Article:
Treatment depends on which bone broke and the type of avulsion fracture. Generally, treatment for an avulsion fracture includes:
After the pain subsides, your healthcare provider might recommend range-of-motion (ROM) exercises monitored by a physical therapist.
Surgery is occasionally required for severe injuries with joint instability.
The stiff tissues that make up your bones begin to heal right after they break. That's why it's so important to immediately align and protect them (that's what a cast does). Your avulsion fracture should heal in just a couple of steps. The steps include:
Most avulsion fractures don't require surgery. But suppose you have, for example, an injury where the bone attached to the tendon or ligament is more than 2 centimeters away from the main bone. Your surgeon should perform one of two procedures:
You may be asleep during your surgery. Your anesthesiologist will provide the most appropriate method such as general anesthesia or regional anesthesia such as an epidural. In either case, you won’t feel anything.
For an avulsion fracture in your pelvis or anywhere else where your healthcare provider can’t apply a cast, a short period of rest followed by crutches is helpful. Your healthcare provider might allow you to apply weight after a few weeks and resume sports activities as tolerable.
Confirm with your healthcare provider about when you can return to sports. You could reinjure yourself if you go back too soon.
You may see an orthopaedist after treatment at the emergency department. Orthopaedists specialize in your skeletal and muscular system. Depending on your injury, you might need to go to an appointment as often as twice a week. Your orthopaedist should monitor your healing and order more X-rays as needed.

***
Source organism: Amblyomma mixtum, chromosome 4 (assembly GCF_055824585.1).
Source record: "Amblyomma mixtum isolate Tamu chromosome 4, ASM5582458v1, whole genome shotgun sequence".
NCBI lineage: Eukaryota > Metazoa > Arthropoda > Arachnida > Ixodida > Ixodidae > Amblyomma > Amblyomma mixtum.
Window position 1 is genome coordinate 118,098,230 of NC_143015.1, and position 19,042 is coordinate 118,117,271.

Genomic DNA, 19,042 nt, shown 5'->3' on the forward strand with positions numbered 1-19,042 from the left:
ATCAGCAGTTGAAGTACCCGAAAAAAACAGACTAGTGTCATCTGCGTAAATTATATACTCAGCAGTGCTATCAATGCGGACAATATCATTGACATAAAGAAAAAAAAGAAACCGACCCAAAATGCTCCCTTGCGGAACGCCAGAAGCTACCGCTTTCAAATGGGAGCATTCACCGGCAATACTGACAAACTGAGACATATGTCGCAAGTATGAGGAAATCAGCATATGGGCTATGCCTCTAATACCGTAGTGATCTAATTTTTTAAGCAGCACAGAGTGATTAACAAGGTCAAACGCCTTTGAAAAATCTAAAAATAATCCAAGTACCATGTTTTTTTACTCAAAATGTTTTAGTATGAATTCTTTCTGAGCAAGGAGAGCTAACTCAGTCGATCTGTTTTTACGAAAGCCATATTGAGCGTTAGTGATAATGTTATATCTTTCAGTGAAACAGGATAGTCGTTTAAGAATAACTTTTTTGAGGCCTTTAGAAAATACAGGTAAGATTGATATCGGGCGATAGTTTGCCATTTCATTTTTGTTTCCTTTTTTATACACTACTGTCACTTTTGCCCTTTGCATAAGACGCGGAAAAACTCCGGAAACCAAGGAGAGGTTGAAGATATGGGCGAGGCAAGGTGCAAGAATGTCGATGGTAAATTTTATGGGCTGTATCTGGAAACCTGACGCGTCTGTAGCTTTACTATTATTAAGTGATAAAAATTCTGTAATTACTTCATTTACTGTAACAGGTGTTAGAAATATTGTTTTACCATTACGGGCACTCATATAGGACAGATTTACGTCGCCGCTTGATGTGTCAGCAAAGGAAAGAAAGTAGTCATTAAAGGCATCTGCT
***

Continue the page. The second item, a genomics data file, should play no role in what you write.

It’s difficult to prevent an avulsion fracture, but possible to reduce your risk. Athletes might reduce their risk of an avulsion fracture by taking some helpful steps, including:
Your avulsion fracture can get worse if you don’t follow your healthcare provider’s advice. Be very careful not to put weight on the fracture until your healthcare provider says it’s OK. You could reinjure yourself.
You could get another avulsion fracture in the same place. Take preventative steps to reduce your risk.
Go to the emergency department if you think you have a fracture. An avulsion fracture is a serious medical emergency that needs care.
You might find yourself with questions about avulsion fractures and your specific situation. Asking questions can help you understand what happened to you and what happens next. You could ask some of the following questions when you see your healthcare providers:
A note from Cleveland Clinic
An avulsion fracture is a serious injury that can stop you from playing your favorite sports. You’ll need a cast and rest, and possibly surgery. You should follow up with your healthcare providers for help. They'll work with you to help you design your personal plan of care that gets you back to your regular activities.
Last reviewed by a Cleveland Clinic medical professional on 09/15/2021.